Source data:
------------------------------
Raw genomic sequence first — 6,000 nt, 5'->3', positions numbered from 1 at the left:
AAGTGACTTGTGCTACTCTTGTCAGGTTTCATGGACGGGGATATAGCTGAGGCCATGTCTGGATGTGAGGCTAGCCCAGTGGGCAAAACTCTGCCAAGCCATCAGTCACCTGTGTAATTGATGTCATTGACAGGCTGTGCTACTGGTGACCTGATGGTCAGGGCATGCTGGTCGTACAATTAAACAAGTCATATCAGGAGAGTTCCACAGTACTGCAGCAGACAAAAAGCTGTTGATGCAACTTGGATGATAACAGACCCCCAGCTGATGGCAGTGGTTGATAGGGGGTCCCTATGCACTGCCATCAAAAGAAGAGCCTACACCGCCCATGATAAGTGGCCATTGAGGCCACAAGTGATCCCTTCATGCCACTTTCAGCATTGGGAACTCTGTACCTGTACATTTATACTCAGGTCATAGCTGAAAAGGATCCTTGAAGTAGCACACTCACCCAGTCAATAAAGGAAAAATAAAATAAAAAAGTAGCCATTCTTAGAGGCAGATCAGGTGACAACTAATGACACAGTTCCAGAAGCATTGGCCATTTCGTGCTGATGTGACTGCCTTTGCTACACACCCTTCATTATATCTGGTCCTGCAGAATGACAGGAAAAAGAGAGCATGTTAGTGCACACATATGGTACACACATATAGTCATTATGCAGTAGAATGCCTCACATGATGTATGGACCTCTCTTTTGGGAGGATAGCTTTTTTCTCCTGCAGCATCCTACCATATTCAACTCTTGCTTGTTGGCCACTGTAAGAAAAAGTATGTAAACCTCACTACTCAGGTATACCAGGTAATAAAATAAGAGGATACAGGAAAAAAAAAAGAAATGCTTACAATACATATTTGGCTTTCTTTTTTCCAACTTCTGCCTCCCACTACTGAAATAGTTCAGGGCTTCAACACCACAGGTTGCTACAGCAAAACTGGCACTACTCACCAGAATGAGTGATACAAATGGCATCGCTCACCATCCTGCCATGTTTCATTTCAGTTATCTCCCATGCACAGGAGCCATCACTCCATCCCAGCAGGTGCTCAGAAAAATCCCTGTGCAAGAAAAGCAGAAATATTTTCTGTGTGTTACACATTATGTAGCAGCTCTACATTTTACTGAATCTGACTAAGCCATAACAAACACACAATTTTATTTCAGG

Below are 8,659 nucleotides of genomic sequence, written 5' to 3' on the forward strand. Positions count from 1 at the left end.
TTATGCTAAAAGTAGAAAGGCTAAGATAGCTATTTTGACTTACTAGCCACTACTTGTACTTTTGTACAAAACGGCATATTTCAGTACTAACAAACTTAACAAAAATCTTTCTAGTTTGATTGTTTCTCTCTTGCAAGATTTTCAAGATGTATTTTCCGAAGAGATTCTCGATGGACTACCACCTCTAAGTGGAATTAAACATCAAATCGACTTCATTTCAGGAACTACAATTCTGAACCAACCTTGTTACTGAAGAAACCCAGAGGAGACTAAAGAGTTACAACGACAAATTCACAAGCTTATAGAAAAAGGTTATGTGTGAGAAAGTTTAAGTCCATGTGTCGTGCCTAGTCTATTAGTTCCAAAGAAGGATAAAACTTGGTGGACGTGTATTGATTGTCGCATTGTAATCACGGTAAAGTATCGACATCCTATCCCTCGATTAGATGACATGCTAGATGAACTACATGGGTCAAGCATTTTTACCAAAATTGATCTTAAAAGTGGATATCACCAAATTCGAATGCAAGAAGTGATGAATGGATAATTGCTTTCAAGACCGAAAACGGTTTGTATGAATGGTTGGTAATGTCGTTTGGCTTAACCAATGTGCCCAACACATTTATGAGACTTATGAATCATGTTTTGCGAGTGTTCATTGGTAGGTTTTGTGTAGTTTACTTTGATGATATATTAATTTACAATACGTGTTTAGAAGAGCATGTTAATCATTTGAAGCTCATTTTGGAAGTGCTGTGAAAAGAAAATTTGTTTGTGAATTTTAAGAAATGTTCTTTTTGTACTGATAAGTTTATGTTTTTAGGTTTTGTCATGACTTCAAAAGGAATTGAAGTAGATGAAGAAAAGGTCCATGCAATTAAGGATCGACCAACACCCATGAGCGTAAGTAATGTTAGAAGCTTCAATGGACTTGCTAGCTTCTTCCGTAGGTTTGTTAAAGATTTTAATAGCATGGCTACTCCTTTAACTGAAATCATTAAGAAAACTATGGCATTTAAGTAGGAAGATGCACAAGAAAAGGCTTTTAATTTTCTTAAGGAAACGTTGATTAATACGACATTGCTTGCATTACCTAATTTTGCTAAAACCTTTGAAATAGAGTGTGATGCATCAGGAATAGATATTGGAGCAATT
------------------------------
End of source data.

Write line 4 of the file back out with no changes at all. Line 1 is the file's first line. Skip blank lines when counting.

TTATGCTAAAAGTAGAAAGGCTAAGATAGCTATTTTGACTTACTAGCCACTACTTGTACTTTTGTACAAAACGGCATATTTCAGTACTAACAAACTTAACAAAAATCTTTCTAGTTTGATTGTTTCTCTCTTGCAAGATTTTCAAGATGTATTTTCCGAAGAGATTCTCGATGGACTACCACCTCTAAGTGGAATTAAACATCAAATCGACTTCATTTCAGGAACTACAATTCTGAACCAACCTTGTTACTGAAGAAACCCAGAGGAGACTAAAGAGTTACAACGACAAATTCACAAGCTTATAGAAAAAGGTTATGTGTGAGAAAGTTTAAGTCCATGTGTCGTGCCTAGTCTATTAGTTCCAAAGAAGGATAAAACTTGGTGGACGTGTATTGATTGTCGCATTGTAATCACGGTAAAGTATCGACATCCTATCCCTCGATTAGATGACATGCTAGATGAACTACATGGGTCAAGCATTTTTACCAAAATTGATCTTAAAAGTGGATATCACCAAATTCGAATGCAAGAAGTGATGAATGGATAATTGCTTTCAAGACCGAAAACGGTTTGTATGAATGGTTGGTAATGTCGTTTGGCTTAACCAATGTGCCCAACACATTTATGAGACTTATGAATCATGTTTTGCGAGTGTTCATTGGTAGGTTTTGTGTAGTTTACTTTGATGATATATTAATTTACAATACGTGTTTAGAAGAGCATGTTAATCATTTGAAGCTCATTTTGGAAGTGCTGTGAAAAGAAAATTTGTTTGTGAATTTTAAGAAATGTTCTTTTTGTACTGATAAGTTTATGTTTTTAGGTTTTGTCATGACTTCAAAAGGAATTGAAGTAGATGAAGAAAAGGTCCATGCAATTAAGGATCGACCAACACCCATGAGCGTAAGTAATGTTAGAAGCTTCAATGGACTTGCTAGCTTCTTCCGTAGGTTTGTTAAAGATTTTAATAGCATGGCTACTCCTTTAACTGAAATCATTAAGAAAACTATGGCATTTAAGTAGGAAGATGCACAAGAAAAGGCTTTTAATTTTCTTAAGGAAACGTTGATTAATACGACATTGCTTGCATTACCTAATTTTGCTAAAACCTTTGAAATAGAGTGTGATGCATCAGGAATAGATATTGGAGCAATT